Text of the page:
On a new episode of Resources Radio, Hannah Druckenmiller, who recently joined RFF as a fellow, discusses a research project that examines the economic and social consequences of increased tree mortality. Druckenmiller finds a “strong link” between very cold days and tree mortality the following summer (given that tree-killing bark beetles die en masse at very low temperatures) and uses that correlation to assess the consequences of increased tree mortality on human well-being. “I estimate that a tree in my sample is worth about $40,” Druckenmiller concludes, explaining that a large mortality event would “reduce local property values by 1 to 2 percent and would reduce the value of timber tracts by about $2,500 per acre.” For more on Druckenmiller’s research, including another of her projects that uses photographs taken by British aircraft during the twentieth century to estimate how environmental resources in Africa have changed over time, listen to the podcast episode.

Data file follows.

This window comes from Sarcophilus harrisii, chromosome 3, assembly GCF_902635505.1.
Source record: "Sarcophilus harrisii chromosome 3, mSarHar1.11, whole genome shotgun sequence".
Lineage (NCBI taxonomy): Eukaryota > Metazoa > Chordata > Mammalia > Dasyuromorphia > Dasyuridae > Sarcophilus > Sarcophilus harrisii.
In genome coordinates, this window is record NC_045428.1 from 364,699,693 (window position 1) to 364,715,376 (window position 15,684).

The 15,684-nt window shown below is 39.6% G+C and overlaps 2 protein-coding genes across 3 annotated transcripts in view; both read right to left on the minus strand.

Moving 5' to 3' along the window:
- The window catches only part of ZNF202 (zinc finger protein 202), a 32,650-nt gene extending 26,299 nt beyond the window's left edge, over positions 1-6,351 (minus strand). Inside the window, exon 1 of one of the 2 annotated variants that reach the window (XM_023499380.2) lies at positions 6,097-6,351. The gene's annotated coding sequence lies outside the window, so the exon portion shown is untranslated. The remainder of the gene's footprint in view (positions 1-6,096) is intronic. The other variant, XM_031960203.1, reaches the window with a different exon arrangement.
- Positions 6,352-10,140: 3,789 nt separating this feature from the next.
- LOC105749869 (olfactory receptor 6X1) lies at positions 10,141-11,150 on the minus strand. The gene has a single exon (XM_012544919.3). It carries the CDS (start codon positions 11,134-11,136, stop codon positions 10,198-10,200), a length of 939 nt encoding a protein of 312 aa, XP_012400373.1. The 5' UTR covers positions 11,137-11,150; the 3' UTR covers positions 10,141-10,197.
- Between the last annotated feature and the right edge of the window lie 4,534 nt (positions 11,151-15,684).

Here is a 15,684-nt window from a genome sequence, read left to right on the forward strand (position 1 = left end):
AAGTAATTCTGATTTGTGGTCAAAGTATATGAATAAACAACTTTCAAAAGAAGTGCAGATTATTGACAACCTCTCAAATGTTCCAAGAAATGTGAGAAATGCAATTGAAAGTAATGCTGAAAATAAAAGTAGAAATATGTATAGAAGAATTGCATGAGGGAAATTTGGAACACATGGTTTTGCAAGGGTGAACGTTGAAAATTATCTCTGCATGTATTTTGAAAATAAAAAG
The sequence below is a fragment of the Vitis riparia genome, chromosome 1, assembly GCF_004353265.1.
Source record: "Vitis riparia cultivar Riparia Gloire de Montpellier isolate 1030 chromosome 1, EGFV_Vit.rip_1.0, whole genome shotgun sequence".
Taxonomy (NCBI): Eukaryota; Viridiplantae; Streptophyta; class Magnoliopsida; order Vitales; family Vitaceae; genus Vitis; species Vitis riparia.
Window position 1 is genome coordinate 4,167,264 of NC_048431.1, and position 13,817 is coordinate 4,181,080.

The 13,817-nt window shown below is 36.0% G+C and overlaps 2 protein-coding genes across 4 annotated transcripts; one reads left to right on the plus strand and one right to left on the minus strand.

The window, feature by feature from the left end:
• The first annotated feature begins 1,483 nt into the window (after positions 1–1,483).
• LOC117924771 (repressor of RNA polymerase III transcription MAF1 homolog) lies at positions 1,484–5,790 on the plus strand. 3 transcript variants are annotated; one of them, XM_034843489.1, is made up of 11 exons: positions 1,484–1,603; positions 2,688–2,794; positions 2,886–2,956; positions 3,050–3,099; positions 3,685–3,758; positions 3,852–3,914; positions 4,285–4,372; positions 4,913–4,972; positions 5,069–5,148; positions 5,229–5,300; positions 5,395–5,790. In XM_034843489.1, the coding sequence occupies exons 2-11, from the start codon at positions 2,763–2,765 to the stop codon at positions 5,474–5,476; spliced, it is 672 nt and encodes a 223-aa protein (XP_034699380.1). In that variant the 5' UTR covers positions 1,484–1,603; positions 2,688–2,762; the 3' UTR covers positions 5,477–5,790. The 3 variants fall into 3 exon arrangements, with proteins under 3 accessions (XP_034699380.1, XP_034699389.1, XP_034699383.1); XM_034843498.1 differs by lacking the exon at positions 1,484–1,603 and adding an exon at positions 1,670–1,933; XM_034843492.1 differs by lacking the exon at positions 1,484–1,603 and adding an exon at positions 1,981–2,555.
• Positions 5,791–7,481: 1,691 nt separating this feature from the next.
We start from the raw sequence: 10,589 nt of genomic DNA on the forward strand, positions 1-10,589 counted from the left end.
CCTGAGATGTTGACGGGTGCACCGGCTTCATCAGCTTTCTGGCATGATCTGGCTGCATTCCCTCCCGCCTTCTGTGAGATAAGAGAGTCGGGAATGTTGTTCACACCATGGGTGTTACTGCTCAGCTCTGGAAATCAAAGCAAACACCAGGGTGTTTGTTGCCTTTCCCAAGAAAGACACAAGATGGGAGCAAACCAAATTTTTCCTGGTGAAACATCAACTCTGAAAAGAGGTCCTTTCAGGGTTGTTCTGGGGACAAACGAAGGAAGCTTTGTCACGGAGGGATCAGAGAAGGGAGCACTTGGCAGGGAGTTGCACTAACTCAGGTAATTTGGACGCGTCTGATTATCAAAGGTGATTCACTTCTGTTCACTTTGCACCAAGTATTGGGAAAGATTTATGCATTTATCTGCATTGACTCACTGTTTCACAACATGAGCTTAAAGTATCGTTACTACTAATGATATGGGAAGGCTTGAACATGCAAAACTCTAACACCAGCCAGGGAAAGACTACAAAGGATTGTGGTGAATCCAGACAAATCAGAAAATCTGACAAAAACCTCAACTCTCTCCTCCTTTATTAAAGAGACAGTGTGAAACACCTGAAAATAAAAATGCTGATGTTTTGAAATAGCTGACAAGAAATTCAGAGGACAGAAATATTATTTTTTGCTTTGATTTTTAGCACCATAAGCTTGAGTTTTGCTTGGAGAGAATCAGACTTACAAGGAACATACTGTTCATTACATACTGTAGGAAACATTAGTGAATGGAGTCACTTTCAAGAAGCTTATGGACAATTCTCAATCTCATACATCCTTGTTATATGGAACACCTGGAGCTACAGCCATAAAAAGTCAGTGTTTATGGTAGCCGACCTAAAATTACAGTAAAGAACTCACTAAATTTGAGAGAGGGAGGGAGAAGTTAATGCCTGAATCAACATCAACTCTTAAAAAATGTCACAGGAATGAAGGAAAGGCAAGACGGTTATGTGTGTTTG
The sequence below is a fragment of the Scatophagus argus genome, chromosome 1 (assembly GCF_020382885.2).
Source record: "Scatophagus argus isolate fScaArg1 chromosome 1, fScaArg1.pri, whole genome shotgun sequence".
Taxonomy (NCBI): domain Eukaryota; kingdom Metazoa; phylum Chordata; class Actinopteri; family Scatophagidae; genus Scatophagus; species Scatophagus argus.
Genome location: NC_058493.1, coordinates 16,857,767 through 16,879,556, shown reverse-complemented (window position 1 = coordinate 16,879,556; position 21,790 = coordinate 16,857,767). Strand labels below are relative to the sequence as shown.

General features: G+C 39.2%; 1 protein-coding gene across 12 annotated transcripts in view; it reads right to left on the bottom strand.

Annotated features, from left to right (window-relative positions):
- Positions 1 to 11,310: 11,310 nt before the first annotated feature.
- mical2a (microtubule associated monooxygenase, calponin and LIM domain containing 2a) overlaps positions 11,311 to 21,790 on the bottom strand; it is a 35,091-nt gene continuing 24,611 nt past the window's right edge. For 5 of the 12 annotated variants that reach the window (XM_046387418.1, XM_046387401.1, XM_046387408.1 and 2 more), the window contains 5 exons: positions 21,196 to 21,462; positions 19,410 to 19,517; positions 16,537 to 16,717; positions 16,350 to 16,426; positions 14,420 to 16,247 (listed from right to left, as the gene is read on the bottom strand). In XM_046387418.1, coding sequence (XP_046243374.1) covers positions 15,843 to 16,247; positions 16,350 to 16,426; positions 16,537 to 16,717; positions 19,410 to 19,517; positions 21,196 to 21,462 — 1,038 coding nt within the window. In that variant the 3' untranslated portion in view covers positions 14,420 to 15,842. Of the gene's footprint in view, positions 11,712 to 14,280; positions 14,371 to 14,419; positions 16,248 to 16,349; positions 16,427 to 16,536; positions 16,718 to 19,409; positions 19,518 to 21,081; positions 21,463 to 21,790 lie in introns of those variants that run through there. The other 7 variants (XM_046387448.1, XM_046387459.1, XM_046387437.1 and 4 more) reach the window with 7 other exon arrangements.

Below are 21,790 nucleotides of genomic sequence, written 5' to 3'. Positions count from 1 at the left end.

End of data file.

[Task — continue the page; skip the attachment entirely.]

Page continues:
Related research and commentary:
What role can hydrogen fuels play in decarbonization? Consider this #FactOfTheWeek about the possibilities for reducing the life-cycle emissions of “blue” hydrogen.
Rudemer Zwerver / Shutterstock
Critics contend that “blue” hydrogen—hydrogen that’s produced from fossil fuels, with emissions offset by carbon capture, utilization, and storage—produces high emissions despite the carbon captured. But according to research from RFF’s Jay Bartlett and Alan Krupnick, three possible developments—a higher CO₂ capture rate at power plants, zero-carbon power, and low-emissions natural gas—would reduce the life-cycle emissions of blue hydrogen relative to conventional hydrogen by 79 percent over a 20-year time frame.